Eighty years ago one of the most controversial cricket tours of all time took place when England went to Australia on a tour organised by the MCC. it became known as the 'Bodyline tour' after a bowling technique used by the England players. This method of bowling meant the ball bounced high and fast often hitting the batters who at the time wore no face protection.
It was considered dangerous and against the sprit of the game, 'it was just not cricket'. However, the England team captain Douglas Jardine was determined to beat the Aussies, especially the legendary Don Bradman, and considered it a necessary tactic to unsettle the Australians on home turf. Some of the team were not so sure but went along with the game plan.
The ball did hit players causing injury and the packed crowds were furious and the Australian newspapers were outraged.
First test (Sydney) - England won by ten wickets
Second test (Melbourne) - Australia won by 111 runs
Third test (Adelaide) - England won by 338 runs
Pathe news report of the 3rd test - online video HERE
Fourth test (Brisbane) - England won by six wickets
Fiftth test (Sydney) - England won by 8 wickets
The third test was the worst for bodyline bowling. Woodfull, an Australian batter was hit directly in the chest, and another, Oldfield, was left with a fractured skull.
Some historians now portray the English team as ruthless Poms looking down their noses at their colonial cousins who they wanted to assert their superiority over. But as the Australians were what was often known as 'kith and kin' with British backgrounds, this seems highly unlikely, more likely just intense rivalry with one team determined to beat another for the glory and stooped to a legal, but not too sporting a strategy.
Little would the teams have realised at the time that the ferocious battle on the cricket pitch was nothing compared to what they would face at the end of the decade.
My great uncle, on the cover of the book, served alongside one of the members of that team during World War Two. The cricketer was a bowler called Hedley Verity. He was a Captain in the Green Howards. My great uncle, a warrant officer was in the same company.
England cricketer & WWII officer Hedley Verity.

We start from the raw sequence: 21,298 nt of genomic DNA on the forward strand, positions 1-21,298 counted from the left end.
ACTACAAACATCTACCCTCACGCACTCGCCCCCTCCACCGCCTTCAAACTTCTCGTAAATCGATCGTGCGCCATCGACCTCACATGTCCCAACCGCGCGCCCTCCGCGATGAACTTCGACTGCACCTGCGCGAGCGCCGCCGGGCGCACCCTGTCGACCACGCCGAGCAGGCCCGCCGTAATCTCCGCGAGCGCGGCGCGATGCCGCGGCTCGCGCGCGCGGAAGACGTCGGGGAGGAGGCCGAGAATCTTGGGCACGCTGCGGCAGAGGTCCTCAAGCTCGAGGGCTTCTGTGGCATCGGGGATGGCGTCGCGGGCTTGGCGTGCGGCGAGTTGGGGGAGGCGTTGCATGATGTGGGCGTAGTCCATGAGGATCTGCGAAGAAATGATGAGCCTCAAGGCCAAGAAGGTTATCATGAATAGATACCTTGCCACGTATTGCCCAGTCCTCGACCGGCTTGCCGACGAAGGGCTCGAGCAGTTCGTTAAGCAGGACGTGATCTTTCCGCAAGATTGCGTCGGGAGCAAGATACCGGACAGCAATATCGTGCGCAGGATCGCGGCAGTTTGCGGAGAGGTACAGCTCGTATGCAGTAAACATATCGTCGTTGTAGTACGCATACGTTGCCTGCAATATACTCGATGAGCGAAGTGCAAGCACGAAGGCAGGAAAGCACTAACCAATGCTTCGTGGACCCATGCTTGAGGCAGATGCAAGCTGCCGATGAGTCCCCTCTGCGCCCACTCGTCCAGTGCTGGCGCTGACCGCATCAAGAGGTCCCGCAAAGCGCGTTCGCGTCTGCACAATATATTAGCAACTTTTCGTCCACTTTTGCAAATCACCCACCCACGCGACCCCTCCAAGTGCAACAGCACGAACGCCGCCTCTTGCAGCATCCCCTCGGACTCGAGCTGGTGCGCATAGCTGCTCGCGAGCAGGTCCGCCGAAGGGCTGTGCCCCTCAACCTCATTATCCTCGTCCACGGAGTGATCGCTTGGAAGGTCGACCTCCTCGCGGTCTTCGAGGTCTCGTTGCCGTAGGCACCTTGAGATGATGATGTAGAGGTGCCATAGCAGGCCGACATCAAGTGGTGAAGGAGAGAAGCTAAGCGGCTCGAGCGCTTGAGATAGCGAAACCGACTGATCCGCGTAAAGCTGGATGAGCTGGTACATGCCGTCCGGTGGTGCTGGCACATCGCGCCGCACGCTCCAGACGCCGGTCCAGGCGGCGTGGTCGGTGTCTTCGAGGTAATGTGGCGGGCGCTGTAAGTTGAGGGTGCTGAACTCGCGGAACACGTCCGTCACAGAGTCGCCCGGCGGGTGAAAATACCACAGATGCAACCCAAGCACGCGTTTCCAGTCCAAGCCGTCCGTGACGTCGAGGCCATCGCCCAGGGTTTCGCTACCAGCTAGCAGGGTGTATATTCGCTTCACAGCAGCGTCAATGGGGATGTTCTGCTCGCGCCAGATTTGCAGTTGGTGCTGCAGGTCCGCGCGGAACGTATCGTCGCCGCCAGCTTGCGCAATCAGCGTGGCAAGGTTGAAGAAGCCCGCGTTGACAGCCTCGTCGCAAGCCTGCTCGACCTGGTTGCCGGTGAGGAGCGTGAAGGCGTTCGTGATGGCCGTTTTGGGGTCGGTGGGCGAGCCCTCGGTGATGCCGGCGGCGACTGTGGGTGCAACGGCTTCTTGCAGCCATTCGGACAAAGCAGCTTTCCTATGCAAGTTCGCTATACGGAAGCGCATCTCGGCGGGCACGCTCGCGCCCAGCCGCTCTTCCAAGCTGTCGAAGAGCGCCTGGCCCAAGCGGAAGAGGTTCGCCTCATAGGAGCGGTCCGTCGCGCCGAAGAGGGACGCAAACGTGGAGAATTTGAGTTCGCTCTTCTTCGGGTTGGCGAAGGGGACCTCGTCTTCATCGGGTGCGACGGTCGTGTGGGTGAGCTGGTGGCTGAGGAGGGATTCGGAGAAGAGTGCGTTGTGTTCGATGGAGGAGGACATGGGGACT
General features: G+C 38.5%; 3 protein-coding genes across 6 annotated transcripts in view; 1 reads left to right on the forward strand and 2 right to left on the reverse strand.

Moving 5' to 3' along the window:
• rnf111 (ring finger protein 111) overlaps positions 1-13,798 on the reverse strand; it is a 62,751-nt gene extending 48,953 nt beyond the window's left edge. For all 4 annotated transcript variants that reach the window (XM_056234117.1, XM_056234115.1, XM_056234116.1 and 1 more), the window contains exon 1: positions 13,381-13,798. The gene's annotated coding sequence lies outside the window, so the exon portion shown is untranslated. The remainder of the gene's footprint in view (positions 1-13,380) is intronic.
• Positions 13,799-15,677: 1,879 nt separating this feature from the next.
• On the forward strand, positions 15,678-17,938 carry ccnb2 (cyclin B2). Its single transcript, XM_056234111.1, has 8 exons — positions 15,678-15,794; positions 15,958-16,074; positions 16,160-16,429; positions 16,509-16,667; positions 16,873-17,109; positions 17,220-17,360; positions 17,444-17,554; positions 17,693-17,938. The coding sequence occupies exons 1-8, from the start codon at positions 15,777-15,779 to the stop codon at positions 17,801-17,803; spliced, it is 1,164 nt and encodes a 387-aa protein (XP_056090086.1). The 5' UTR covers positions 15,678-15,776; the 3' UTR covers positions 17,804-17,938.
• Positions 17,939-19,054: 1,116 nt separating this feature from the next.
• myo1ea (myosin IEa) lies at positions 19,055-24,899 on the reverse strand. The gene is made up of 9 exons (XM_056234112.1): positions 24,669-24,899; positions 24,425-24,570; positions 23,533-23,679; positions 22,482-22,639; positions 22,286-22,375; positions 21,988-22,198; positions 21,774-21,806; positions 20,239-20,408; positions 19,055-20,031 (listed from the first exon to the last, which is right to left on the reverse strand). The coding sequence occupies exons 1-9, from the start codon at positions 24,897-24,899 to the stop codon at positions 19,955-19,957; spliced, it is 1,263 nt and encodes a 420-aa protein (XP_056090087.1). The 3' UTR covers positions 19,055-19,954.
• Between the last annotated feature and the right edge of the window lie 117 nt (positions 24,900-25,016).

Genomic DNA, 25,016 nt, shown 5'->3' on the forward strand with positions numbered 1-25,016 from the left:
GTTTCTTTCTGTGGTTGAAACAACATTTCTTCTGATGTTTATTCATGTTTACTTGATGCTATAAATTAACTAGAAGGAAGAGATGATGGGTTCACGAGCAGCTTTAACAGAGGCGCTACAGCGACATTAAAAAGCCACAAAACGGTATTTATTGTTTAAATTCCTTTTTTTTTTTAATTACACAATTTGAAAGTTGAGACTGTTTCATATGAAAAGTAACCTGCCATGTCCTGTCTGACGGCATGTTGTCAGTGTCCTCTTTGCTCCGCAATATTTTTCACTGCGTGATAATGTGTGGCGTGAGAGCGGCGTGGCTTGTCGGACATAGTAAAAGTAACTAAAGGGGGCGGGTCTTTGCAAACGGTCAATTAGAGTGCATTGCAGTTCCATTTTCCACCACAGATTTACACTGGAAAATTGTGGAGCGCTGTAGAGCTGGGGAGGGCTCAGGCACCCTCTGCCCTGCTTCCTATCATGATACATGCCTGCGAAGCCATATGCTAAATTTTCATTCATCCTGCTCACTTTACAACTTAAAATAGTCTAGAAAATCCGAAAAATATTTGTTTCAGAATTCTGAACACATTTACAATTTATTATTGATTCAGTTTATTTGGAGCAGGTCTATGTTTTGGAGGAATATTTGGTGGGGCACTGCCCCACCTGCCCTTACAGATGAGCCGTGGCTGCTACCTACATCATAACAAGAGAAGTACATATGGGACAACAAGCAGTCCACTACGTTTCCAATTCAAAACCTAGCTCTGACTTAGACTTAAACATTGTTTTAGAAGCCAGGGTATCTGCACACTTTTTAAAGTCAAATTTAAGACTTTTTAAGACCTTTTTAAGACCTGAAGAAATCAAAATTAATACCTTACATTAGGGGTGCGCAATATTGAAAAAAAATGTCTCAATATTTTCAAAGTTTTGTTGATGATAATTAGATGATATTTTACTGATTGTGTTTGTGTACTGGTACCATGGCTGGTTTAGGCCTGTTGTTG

In August 1943 during the invasion of Sicily, Hedley led his men in a night attack. Coming under ferocious attack, he was shot in the chest, and shouted to his men to 'keep going'. He was taken prisoner and whilst in hospital he told a fellow prisoner "I think I have played my last innings for Yorkshire" He died a fortnight later of his wounds. He is buried in the Commonwealth War Graves Cemetry in Caserta. Pic of his gravestone here. My great uncle did keep going, until he was killed by a booby trap hanging from a lemon tree a few days later and the rest continued all the way up through Italy then into the heart of Germany and were still fighting on the final days of the war, over running machine gun nests. (Full details can be read in the introduction of The Unknown Warriors).
Sir Donald Bradman wrote this as part of Hedley Verity's obituary "During our association together I cannot recall having heard Verity utter a word of complaint or criticism. If reports of his final sacrifice be correct, and I believe they are, he maintained this example right to the end. His life, his skill, his service all merited the highest honour and with great sorrow I unhesitatingly pay humble tribute to his memory.''
Bodyline captain Douglas Jardine was injured at the evacuation of Dunkirk, Wally Hammond who took 9 wickets in the tour served as a Squadron Leader in Cairo, Herbert Sutcliffe was a major in the Royal Army Ordnance Corps, Bob Wyatt deputy captain also served in the RAF. Richard Palairet had been a captain in the Devonshires during the First World War.
All rounder Freddie Brown was a commissioned officer in the RASC and was captured in Tobruk in 1942 and was a POW for the rest of the war. Before his capture in the desert he had taken part in the 'mini Dunkirk' evacuation of Crete and for this he was awarded an MBE. Whilst in the camps he organised a series of cricket and football games to keep spirits up. Also captured with him was Bill Bowes, a bowler who had bowled out Bradman on his first throw on the tour. He lost 4 stone in weight in the POW camps. Both spent time at PG21, an officers camp in Chieti, Italy. They were liberated from Oflag 79 at Waggum, Germany by men of the 9th US Army on the 12th April 1945
Bill Voce also served in the Forces. After the war he returned to Australia on a cricket tour, and put on 2 stone in weight after having lived on war rations for 6 years.